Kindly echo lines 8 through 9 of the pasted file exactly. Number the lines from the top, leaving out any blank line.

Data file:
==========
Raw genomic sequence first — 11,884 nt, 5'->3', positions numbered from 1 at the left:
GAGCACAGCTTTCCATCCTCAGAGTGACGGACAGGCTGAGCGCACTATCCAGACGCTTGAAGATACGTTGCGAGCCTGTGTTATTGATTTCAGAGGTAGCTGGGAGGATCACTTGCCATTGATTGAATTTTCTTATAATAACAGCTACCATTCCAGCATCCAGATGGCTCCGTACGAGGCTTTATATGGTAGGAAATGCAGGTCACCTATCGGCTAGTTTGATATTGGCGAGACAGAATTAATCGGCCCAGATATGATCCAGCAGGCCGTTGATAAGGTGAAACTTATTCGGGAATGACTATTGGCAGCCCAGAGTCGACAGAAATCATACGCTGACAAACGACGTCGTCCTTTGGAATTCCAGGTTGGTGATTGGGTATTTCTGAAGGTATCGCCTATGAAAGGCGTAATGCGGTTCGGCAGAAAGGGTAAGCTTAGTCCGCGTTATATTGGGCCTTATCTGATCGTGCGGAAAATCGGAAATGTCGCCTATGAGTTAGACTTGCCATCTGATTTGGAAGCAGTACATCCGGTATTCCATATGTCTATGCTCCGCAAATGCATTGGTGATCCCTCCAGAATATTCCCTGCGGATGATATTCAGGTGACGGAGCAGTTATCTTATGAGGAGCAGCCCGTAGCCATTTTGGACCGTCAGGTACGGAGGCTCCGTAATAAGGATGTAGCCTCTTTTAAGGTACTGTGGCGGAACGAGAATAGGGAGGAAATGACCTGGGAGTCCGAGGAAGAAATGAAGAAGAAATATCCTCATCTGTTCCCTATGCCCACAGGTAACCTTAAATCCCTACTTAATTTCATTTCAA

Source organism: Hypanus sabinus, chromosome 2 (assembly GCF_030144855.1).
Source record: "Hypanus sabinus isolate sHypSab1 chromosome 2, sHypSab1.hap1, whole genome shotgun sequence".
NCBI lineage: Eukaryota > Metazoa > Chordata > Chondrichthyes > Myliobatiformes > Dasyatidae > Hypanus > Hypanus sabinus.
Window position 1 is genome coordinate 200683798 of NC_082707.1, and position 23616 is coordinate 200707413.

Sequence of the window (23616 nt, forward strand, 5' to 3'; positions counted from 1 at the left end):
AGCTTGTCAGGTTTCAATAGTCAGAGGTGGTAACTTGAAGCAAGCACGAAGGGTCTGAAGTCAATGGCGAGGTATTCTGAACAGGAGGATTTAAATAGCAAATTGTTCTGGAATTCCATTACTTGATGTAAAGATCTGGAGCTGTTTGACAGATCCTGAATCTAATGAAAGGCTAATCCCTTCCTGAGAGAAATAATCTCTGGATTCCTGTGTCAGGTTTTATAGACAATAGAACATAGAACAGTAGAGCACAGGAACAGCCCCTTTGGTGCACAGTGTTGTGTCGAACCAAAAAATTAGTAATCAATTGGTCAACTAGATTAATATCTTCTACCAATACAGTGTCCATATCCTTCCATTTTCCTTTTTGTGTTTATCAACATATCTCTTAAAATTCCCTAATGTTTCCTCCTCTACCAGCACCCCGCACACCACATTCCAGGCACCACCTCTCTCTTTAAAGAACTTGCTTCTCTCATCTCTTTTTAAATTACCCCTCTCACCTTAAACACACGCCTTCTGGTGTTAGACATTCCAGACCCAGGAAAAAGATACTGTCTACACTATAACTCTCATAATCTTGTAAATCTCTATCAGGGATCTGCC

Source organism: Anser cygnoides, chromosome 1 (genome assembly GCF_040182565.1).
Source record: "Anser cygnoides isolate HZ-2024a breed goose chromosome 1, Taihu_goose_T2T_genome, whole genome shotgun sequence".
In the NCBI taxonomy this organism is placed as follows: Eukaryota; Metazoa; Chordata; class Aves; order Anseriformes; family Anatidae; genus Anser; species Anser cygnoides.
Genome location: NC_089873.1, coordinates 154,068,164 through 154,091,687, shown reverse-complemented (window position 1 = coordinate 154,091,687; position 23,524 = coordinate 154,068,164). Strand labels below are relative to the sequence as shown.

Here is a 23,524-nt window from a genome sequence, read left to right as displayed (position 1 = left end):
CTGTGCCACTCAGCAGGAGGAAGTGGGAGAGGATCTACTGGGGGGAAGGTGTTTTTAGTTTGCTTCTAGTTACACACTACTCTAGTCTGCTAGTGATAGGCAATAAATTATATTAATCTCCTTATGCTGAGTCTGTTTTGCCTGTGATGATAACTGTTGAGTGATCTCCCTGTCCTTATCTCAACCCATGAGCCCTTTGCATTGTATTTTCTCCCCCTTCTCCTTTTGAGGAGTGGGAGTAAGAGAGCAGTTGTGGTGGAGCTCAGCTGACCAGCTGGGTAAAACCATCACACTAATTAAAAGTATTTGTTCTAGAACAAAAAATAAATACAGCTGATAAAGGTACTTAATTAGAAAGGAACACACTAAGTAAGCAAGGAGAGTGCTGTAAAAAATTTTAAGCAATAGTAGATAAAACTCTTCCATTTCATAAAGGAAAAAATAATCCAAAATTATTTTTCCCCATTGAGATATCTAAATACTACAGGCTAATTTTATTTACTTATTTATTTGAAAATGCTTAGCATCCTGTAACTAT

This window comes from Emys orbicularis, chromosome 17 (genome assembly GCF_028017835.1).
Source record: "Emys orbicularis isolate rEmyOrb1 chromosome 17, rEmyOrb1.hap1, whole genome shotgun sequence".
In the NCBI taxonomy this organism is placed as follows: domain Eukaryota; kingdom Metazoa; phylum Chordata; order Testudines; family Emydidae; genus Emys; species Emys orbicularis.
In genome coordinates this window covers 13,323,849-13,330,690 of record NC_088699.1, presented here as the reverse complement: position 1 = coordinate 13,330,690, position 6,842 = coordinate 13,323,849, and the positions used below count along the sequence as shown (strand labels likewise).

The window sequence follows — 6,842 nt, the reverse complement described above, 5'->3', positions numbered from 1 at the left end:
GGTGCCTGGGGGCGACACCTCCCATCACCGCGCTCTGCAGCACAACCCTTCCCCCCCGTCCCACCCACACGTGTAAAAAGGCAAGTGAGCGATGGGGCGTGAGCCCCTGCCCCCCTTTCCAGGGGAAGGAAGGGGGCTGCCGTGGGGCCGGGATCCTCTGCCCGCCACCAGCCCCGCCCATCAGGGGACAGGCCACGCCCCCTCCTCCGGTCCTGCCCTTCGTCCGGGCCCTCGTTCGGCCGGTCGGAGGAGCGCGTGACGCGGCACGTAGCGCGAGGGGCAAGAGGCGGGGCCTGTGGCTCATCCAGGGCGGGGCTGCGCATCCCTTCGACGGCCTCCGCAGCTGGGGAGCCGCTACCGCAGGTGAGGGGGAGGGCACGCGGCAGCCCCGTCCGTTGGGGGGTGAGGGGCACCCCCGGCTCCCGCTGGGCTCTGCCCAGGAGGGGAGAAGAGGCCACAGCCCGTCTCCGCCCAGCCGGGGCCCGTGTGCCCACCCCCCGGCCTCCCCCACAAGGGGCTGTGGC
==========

AGCTTGTCAGGTTTCAATAGTCAGAGGTGGTAACTTGAAGCAAGCACGAAGGGTCTGAAGTCAATGGCGAGGTATTCTGAACAGGAGGATTTAAATAGCAAATTGTTCTGGAATTCCATTACTTGATGTAAAGATCTGGAGCTGTTTGACAGATCCTGAATCTAATGAAAGGCTAATCCCTTCCTGAGAGAAATAATCTCTGGATTCCTGTGTCAGGTTTTATAGACAATAGAACATAGAACAGTAGAGCACAGGAACAGCCCCTTTGGTGCACAGTGTTGTGTCGAACCAAAAAATTAGTAATCAATTGGTCAACTAGATTAATATCTTCTACCAATACAGTGTCCATATCCTTCCATTTTCCTTTTTGTGTTTATCAACATATCTCTTAAAATTCCCTAATGTTTCCTCCTCTACCAGCACCCCGCACACCACATTCCAGGCACCACCTCTCTCTTTAAAGAACTTGCTTCTCTCATCTCTTTTTAAATTACCCCTCTCACCTTAAACACACGCCTTCTGGTGTTAGACATTCCAGACCCAGGAAAAAGATACTGTCTACACTATAACTCTCATAATCTTGTAAATCTCTATCAGGGATCTGCC

Source organism: Anser cygnoides, chromosome 1 (genome assembly GCF_040182565.1).